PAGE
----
Naja ashei WÜSTER & BROADLEY, 2007
Can you confirm these amateur observations of Naja ashei?
|Higher Taxa||Elapidae, Colubroidea, Caenophidia, Alethinophidia, Serpentes, Squamata (snakes)|
|Common Names||E: Ashe’s spitting cobra|
|Synonym||Naja ashei WÜSTER & BROADLEY 2007|
Naja (Afronaja) ashei — WALLACH et al. 2009
Naja ashei — LARGEN & SPAWLS 2010: 599
Naja ashei — LIVIGNI 2013: 405
Afronaja ashei — WALLACH et al. 2014: 9
Naja ashei — SPAWLS et al. 2018: 557
|Distribution||Kenya, S Somalia, SE Ethiopia, NE Uganda, NE Tanzania, Republic of South Sudan (RSS)|
Type locality: Watamu, Kenya (3° 21’S: 40° 01’E).
|Types||Holotype: NMK S/3993, female, National Museums of Kenya, coll. Royjan Taylor, maintained in captivity at Bio-Ken Snake farm until 29/09/2004. Paratypes: BMNH.|
|Diagnosis||Diagnosis. Naja ashei differs from all other African spitting cobras in possessing a unique clade of mtDNA haplotypes. From the data presented here, we identified 12 fixed nucleotide differences that differentiate N. ashei from the other eastern African spitting Naja. These correspond to positions 105, 169 and 315 of the ND4 sequence of the holotype (DQ897706), and to positions 60, 108, 153, 201, 348, 381, 507, 630 and 676 of the cytochrome b sequence of the same specimen (DQ897749), the diagnostic bases at these positions being C, T, G, C, G, T, T, T, A, C, T and A, respectively.|
Morphologically, N. ashei differs from East African N. nigricollis in a number of characters relating to adult colour pattern and scalation. In particular, its midbody and posterior ventral colour is predominantly light, with dark pigment encroaching mostly from the sides of the body (venter normally largely or entirely dark in N. nigricollis), it lacks any red, orange or pink pigment under the throat (usually pronounced in N. nigricollis), and the head is the same olive-brown colour as the rest of the body (often black above and below in East African N. nigricollis). Scalation does not provide any absolutely diagnostic characters for N. ashei, but mean scale counts and the range differ clearly from those of East African N. nigricollis (Table 4). In particular, N. ashei can be distinguished from most eastern African N. nigricollis by the combination of high ventral scale and dorsal scale row counts. Most N. ashei have over 195 ventrals and at least 21 and typically more scale rows around the neck, whereas most N. nigricollis with 195 or more ventrals have at most 21, and usually 19 or fewer scale rows around the neck, whereas higher scale row counts around the neck tend to be found in specimens with fewer ventral scales.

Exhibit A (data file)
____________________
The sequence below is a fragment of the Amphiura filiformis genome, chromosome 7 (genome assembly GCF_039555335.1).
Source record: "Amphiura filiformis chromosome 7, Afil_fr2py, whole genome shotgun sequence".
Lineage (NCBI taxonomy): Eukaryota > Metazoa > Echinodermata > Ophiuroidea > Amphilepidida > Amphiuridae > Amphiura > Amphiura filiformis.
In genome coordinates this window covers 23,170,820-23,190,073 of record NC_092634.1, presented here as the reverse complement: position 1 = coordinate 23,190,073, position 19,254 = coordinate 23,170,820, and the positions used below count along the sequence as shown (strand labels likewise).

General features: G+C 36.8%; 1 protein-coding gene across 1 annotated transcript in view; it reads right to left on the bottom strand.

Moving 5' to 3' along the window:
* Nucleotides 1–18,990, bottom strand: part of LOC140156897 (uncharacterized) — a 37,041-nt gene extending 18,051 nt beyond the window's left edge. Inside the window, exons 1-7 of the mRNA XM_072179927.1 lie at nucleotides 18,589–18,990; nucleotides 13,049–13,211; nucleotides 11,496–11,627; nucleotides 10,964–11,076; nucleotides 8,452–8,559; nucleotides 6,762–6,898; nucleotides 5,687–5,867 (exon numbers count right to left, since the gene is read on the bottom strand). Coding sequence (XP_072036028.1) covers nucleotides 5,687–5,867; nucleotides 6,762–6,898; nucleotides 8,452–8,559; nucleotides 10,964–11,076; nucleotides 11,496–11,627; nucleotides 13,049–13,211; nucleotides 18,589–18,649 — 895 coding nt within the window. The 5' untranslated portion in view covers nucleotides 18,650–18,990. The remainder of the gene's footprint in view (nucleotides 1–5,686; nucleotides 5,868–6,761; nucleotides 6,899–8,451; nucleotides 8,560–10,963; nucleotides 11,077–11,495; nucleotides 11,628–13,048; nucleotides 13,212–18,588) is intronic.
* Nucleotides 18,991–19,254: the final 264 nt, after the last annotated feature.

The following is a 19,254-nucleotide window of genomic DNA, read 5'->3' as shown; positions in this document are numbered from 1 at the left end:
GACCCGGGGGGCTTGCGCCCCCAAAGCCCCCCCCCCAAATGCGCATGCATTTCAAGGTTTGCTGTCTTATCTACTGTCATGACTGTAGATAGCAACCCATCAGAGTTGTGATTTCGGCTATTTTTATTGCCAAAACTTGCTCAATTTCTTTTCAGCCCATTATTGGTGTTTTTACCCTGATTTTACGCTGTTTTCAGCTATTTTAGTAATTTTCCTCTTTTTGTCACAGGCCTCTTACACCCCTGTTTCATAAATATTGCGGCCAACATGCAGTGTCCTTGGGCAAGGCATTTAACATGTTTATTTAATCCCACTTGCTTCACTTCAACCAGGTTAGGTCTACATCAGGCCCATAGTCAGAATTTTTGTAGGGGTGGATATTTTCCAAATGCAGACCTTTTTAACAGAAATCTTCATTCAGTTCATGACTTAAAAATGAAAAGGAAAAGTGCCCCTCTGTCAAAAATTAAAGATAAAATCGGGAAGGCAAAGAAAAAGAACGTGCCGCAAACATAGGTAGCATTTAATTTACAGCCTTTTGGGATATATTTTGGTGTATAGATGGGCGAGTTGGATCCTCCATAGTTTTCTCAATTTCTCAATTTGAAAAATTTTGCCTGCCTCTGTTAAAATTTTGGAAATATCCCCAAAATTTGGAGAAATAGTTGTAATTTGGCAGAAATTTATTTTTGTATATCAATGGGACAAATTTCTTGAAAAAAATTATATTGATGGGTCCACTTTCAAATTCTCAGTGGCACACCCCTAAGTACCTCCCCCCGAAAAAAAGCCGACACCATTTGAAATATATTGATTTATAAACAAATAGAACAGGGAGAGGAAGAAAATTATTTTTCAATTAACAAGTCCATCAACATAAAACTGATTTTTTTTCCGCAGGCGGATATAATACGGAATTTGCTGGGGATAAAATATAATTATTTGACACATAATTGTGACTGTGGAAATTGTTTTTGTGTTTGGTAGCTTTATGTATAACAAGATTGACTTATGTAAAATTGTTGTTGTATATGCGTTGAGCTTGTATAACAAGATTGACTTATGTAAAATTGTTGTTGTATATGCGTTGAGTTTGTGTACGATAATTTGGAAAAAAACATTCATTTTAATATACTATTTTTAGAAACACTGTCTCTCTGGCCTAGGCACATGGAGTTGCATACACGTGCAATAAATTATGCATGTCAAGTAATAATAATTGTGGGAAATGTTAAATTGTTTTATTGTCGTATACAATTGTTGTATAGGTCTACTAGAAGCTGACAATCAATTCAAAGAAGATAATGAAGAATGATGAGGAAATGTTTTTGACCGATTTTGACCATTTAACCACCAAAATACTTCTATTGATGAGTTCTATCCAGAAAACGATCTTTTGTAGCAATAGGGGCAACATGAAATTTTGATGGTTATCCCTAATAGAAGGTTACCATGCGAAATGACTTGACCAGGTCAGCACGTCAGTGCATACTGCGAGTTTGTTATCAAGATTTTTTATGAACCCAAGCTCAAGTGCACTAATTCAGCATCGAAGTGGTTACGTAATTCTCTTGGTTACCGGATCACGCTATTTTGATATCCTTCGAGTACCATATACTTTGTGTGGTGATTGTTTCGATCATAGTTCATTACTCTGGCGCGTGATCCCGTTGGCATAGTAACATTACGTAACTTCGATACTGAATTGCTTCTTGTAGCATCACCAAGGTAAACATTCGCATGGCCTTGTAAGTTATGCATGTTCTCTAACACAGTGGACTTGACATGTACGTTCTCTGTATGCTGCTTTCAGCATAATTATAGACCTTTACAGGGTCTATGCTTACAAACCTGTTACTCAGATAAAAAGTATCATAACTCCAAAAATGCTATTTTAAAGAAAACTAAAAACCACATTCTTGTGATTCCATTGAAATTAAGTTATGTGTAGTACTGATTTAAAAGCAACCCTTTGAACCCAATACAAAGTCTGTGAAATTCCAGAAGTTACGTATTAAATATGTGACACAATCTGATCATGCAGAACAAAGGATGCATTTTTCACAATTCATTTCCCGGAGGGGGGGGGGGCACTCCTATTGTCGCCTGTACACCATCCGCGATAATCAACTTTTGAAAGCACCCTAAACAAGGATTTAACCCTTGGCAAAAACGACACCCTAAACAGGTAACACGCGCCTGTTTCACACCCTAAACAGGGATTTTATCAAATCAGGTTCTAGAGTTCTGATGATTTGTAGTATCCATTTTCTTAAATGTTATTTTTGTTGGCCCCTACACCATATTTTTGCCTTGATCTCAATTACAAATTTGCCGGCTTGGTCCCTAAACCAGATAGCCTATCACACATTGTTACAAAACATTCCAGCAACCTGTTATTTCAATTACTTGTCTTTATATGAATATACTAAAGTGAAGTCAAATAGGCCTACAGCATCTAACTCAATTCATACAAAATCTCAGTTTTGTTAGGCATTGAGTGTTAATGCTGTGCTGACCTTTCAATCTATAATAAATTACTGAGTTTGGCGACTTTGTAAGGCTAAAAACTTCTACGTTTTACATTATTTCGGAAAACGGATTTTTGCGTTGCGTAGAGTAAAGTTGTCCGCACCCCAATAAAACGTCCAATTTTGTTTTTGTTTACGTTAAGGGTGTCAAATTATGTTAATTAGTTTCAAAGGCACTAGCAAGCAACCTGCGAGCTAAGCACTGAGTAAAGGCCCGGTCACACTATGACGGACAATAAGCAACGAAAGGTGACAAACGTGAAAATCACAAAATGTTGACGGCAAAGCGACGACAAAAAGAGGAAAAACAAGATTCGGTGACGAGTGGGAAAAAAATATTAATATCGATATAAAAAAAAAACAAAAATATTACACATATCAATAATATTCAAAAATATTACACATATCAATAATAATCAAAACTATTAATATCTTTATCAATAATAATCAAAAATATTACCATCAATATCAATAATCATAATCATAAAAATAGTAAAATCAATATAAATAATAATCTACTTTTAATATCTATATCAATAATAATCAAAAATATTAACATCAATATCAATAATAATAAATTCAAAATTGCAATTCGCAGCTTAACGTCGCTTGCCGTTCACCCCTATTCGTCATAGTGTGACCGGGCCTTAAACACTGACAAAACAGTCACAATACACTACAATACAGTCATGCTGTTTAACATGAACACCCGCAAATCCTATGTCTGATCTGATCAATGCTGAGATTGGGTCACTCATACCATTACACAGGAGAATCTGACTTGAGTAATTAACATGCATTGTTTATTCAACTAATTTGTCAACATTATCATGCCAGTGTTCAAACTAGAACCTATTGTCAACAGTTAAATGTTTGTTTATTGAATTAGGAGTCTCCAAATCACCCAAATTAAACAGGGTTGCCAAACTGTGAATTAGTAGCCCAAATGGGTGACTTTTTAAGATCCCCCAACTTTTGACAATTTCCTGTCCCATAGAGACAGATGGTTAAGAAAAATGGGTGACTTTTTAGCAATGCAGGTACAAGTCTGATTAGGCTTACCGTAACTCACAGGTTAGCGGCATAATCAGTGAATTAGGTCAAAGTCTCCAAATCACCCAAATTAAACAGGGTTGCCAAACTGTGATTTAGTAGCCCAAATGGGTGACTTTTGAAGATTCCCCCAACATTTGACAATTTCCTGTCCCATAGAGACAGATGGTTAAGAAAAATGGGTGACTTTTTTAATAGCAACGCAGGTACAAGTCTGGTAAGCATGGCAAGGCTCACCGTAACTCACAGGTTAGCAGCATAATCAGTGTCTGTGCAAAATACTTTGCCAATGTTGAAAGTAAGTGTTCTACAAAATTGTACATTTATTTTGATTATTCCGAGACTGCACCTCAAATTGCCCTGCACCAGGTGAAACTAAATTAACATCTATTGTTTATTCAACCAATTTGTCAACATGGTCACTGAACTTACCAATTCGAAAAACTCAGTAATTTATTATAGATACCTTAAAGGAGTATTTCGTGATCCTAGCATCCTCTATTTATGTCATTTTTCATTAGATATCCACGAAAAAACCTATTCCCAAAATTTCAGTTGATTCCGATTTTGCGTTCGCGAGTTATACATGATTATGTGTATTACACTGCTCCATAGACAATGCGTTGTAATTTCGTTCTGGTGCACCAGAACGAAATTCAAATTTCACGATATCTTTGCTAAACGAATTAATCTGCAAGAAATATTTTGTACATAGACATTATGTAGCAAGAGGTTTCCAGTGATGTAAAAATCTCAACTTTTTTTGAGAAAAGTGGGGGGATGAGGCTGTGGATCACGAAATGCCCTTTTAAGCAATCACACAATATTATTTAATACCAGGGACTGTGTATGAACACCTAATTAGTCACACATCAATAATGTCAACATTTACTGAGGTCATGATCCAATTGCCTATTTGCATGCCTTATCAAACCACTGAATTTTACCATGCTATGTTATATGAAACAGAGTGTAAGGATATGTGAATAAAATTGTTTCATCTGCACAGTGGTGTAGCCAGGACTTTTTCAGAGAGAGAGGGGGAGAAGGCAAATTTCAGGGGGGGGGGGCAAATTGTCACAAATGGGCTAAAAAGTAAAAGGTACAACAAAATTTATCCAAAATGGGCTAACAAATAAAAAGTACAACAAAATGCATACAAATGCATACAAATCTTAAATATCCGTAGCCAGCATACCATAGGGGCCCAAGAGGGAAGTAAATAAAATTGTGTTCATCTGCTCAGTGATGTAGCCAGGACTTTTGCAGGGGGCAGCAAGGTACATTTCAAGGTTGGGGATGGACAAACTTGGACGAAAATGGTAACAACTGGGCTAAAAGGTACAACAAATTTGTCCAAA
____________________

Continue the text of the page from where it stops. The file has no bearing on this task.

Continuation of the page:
Naja ashei differs from the more closely related N. mossambica in lacking any dark edges on the labial scales and ventral scales, in having a less complex ventral banding pattern, and in having higher average ventral scale counts, but lower dorsal scale row counts. Naja pallida and N. nubiae differ in having higher midbody dorsal scale row counts (usually 25, compared to 21–23 in N. ashei). In addition, N. pallida differs from N. ashei in having a single, very clearly defined and clean-edged throat band (which very obviously crosses the neck except in older, darker specimens), in usually having higher ventral scale counts, and in the frequent presence of a single preocular and seven supralabials. Naja nubiae also has a cleaner, neater throat pattern, and two dark bands across the neck and two or three across the throat; a characteristic black tear-drop marking (consisting of dark edges to the supralabial suture below the eye) is almost invariably present; moreover, N. nubiae has almost consistently higher ventral scale counts, and often has seven supralabials and/or a single preocular (see Wüster & Broadley, 2003). Naja katiensis has consistently lower ventral and subcaudal scale counts (Table 4), a much smaller adult size, and lacks cuneate scales. Among the non-spitting cobras, N. ashei is most likely to be confused with N. haje, on account of its drab brownish coloration and large size. However, N. haje differs in having a single preocular, a row of suboculars separating the eyes from the supralabials, a greatly enlarged sixth supralabial, a single anterior temporal, and in lacking spitting adaptations to the fangs (Bogert, 1943), and thus being incapable of spitting venom. Naja melanoleuca similarly differs from N. ashei in having a single preocular, no suboculars, an enlarged sixth supralabial and a single anterior temporal.
|Etymology||Named after the late James Ashe (1925–2004), in recognition of his contributions to East African herpetology, of the inspiration he gave to others working on the herpetofauna of this part of the world (see Spawls, 2004), of his early recognition of the distinctiveness of the species that now bears his name, and in gratitude for his support for this work.|
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